McMarathon
McMarathon? The race makes its return to a very different Greece.

"He would have seen pine trees and vineyards -- those are really the only two things," Kitroeff said. "Perhaps a couple of small farmhouses. No shops -- nothing at all."

Today, runners could pause at a dealership to buy a Peugeot. Or a Mitsubishi, a Toyota, a Mercedes, a Renault, a Fiat, a Hyundai or a Volkswagen. They face the agonizing choice of where to get a facial: the Estee Lauder Beauty Salon, or the Dior Beauty Shop, whose storefront also offers a "Bikini Celluli-Diet."

At Nea Makri, a series of strip malls begins -- and continues along Marathon Avenue, almost uninterrupted, all the way to Athens.

Lefteris Mavrikos, a 70-year-old farmer, said his family helped settle the area in 1922, 26 years after the first marathon. Taking a break from a game of cards at a coffee shop, he said inhabitants spent the first years living in tents amid a wild forest.

Now, there is a movie theater, a "Smile Park" playground and three pet shop franchises. The "Beautiful Night" nightclub offers a view of the road near Zoumberi, and a shop in Agios Andreas suggests installing a Jacuzzi.

Near the port of Rafina, there is a statue of "the marathon man," presumably Philippides. "We won!" reads the plaque beneath the bronze figure, who reaches forward to hand over a scroll.

In Pikermi, there is a statue of Louis -- who, strangely, is depicted naked -- facing a church and a store where bikinis are on sale.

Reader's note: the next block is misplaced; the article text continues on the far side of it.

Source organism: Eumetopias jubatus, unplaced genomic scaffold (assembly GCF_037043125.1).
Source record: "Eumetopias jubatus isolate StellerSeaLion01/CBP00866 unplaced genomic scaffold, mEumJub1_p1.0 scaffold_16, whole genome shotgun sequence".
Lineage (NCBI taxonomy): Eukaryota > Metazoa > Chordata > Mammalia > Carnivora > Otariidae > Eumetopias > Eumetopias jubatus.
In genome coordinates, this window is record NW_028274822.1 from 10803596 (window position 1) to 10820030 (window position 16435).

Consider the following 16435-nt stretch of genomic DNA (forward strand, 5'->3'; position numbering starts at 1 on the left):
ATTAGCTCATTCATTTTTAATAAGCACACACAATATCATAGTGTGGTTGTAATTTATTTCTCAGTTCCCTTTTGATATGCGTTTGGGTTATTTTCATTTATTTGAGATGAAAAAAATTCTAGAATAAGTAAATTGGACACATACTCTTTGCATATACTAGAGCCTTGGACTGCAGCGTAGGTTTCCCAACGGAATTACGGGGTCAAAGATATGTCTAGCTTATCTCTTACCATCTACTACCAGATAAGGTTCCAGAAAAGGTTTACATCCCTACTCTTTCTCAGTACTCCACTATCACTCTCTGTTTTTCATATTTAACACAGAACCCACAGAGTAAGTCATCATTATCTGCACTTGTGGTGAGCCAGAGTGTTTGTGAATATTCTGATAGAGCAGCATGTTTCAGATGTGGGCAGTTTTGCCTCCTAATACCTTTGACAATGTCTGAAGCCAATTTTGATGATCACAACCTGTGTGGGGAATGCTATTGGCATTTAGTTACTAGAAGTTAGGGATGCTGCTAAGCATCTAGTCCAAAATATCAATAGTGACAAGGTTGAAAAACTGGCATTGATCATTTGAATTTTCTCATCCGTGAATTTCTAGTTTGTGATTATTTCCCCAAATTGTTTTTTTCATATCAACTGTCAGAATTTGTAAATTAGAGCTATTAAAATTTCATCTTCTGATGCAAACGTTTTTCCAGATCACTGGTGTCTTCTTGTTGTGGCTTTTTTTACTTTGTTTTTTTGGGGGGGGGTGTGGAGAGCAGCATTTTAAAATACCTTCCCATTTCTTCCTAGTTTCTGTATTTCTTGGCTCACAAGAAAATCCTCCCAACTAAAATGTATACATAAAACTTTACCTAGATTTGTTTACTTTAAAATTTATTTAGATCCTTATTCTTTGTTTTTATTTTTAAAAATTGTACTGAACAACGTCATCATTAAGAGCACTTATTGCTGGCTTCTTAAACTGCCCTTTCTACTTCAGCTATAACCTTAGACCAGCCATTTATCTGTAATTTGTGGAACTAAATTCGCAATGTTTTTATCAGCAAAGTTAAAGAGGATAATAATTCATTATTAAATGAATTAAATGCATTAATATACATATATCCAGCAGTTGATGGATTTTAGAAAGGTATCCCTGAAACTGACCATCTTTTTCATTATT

In Pallini, where Spyridon Louis would have seen only pine forests, there is now a pharmaceutical factory and a Pizza Athina, although Domino's delivers as well.

The landscape is increasingly urban, with no break in the development as the road eases into Agia Paraskevi and then Athens itself. Police officers in fluorescent yellow vests try to clear traffic jams as drivers lean on their horns. A man with a squeegee cleans windshields at a stoplight.

Louis would have seen none of this, of course.

"The route passed through countryside right up to the last few hundred yards," said historian Sir Michael Llewellyn-Smith. Ambelokipi -- now a bustling neighborhood of downtown Athens -- "was still a small village."

Ambelokipi now hosts the U.S. Embassy, cement blocks lining the marathon route to guard against car bombs. The newly renovated Hilton Hotel rises high into the sky, and five major hospitals grace the avenue.

But the route still ends where it did when Louis triumphantly entered the stadium to the incredulous shouts of "Hellene!" -- "a Greek" -- and a cloud of doves.

Tourists take snapshots before the brilliant lights of the U-shaped arena, the flags of 202 Olympic delegations flapping from its marble stands.

The marathon runners will be back, and Greeks are hoping another Louis will emerge from their midst.

"He wasn't a trained athlete; he just ran," Thanassis Ginosati said with pride.

Ginosati, 78, sat in a plastic chair at his gas station in front of the Louis statue in Pikermi. The retired farmer closed the gas station years ago when his wife died, and now spends much of the day watching traffic go by. He said he'd be sitting right there when the runners go by.

"Of course I'll be watching," he said.

He paused, leaned back in his chair, and added: "Where else would I go?"


Copyright 2004 by The Associated Press